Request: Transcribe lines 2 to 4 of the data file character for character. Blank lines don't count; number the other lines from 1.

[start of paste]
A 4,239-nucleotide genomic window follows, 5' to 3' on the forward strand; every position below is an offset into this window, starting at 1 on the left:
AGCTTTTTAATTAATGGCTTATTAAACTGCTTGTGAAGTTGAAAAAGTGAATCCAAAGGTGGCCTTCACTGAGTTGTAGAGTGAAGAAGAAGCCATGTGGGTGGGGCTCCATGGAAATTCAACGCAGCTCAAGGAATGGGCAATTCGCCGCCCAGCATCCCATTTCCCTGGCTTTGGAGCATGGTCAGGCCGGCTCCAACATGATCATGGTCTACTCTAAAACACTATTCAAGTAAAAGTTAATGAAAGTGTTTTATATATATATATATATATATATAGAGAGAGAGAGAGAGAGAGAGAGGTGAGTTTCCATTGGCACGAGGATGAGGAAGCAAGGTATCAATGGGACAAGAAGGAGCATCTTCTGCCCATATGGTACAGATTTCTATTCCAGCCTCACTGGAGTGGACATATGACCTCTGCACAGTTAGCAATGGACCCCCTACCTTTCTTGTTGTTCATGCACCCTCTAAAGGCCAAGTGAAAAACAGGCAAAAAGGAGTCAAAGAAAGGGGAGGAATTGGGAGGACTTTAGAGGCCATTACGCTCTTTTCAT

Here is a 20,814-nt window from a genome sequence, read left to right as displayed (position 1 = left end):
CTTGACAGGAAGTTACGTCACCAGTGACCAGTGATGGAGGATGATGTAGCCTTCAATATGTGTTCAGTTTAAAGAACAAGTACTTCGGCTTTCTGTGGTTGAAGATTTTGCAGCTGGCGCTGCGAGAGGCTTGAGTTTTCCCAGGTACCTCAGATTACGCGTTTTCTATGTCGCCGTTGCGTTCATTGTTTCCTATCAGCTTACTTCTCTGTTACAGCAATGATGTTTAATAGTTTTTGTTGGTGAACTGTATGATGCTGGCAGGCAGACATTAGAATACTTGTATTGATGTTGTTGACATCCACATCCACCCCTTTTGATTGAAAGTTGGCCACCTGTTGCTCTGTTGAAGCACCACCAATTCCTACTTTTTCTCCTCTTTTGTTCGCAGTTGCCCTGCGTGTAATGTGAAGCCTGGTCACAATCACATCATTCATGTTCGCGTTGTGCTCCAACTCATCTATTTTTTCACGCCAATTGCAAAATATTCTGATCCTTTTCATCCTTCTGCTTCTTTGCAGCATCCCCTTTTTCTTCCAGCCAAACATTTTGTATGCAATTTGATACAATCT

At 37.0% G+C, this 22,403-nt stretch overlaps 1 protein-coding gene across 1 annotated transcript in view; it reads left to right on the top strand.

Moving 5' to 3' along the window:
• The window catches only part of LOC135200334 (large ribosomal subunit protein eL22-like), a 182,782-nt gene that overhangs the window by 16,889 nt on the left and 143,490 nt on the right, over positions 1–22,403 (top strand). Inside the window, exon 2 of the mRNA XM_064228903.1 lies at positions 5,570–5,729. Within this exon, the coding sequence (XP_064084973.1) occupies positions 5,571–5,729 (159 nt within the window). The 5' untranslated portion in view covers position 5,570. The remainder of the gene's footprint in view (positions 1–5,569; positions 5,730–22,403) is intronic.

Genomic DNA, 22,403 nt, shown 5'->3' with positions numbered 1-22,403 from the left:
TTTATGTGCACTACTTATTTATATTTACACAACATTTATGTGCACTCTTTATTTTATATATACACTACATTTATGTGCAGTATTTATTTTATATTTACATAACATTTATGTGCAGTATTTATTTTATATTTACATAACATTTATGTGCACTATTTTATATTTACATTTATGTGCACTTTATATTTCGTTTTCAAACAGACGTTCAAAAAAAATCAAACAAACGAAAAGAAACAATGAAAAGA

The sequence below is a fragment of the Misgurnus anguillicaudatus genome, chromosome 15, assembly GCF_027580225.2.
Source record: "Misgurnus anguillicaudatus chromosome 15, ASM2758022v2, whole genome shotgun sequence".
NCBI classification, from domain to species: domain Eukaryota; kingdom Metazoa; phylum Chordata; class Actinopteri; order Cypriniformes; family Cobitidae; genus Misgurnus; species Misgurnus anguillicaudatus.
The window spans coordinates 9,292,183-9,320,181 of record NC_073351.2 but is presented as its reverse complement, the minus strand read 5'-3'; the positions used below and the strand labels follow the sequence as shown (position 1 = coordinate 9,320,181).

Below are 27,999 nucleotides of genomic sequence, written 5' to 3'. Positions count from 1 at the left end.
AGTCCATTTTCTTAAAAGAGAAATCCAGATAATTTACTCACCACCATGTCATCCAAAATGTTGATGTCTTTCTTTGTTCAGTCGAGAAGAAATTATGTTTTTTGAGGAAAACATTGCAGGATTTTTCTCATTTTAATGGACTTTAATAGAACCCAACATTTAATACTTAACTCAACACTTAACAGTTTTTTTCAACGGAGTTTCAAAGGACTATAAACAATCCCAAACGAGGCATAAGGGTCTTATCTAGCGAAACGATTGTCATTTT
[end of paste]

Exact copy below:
AGCTTTTTAATTAATGGCTTATTAAACTGCTTGTGAAGTTGAAAAAGTGAATCCAAAGGTGGCCTTCACTGAGTTGTAGAGTGAAGAAGAAGCCATGTGGGTGGGGCTCCATGGAAATTCAACGCAGCTCAAGGAATGGGCAATTCGCCGCCCAGCATCCCATTTCCCTGGCTTTGGAGCATGGTCAGGCCGGCTCCAACATGATCATGGTCTACTCTAAAACACTATTCAAGTAAAAGTTAATGAAAGTGTTTTATATATATATATATATATATATAGAGAGAGAGAGAGAGAGAGAGAGGTGAGTTTCCATTGGCACGAGGATGAGGAAGCAAGGTATCAATGGGACAAGAAGGAGCATCTTCTGCCCATATGGTACAGATTTCTATTCCAGCCTCACTGGAGTGGACATATGACCTCTGCACAGTTAGCAATGGACCCCCTACCTTTCTTGTTGTTCATGCACCCTCTAAAGGCCAAGTGAAAAACAGGCAAAAAGGAGTCAAAGAAAGGGGAGGAATTGGGAGGACTTTAGAGGCCATTACGCTCTTTTCAT

Here is a 20,814-nt window from a genome sequence, read left to right as displayed (position 1 = left end):
CTTGACAGGAAGTTACGTCACCAGTGACCAGTGATGGAGGATGATGTAGCCTTCAATATGTGTTCAGTTTAAAGAACAAGTACTTCGGCTTTCTGTGGTTGAAGATTTTGCAGCTGGCGCTGCGAGAGGCTTGAGTTTTCCCAGGTACCTCAGATTACGCGTTTTCTATGTCGCCGTTGCGTTCATTGTTTCCTATCAGCTTACTTCTCTGTTACAGCAATGATGTTTAATAGTTTTTGTTGGTGAACTGTATGATGCTGGCAGGCAGACATTAGAATACTTGTATTGATGTTGTTGACATCCACATCCACCCCTTTTGATTGAAAGTTGGCCACCTGTTGCTCTGTTGAAGCACCACCAATTCCTACTTTTTCTCCTCTTTTGTTCGCAGTTGCCCTGCGTGTAATGTGAAGCCTGGTCACAATCACATCATTCATGTTCGCGTTGTGCTCCAACTCATCTATTTTTTCACGCCAATTGCAAAATATTCTGATCCTTTTCATCCTTCTGCTTCTTTGCAGCATCCCCTTTTTCTTCCAGCCAAACATTTTGTATGCAATTTGATACAATCT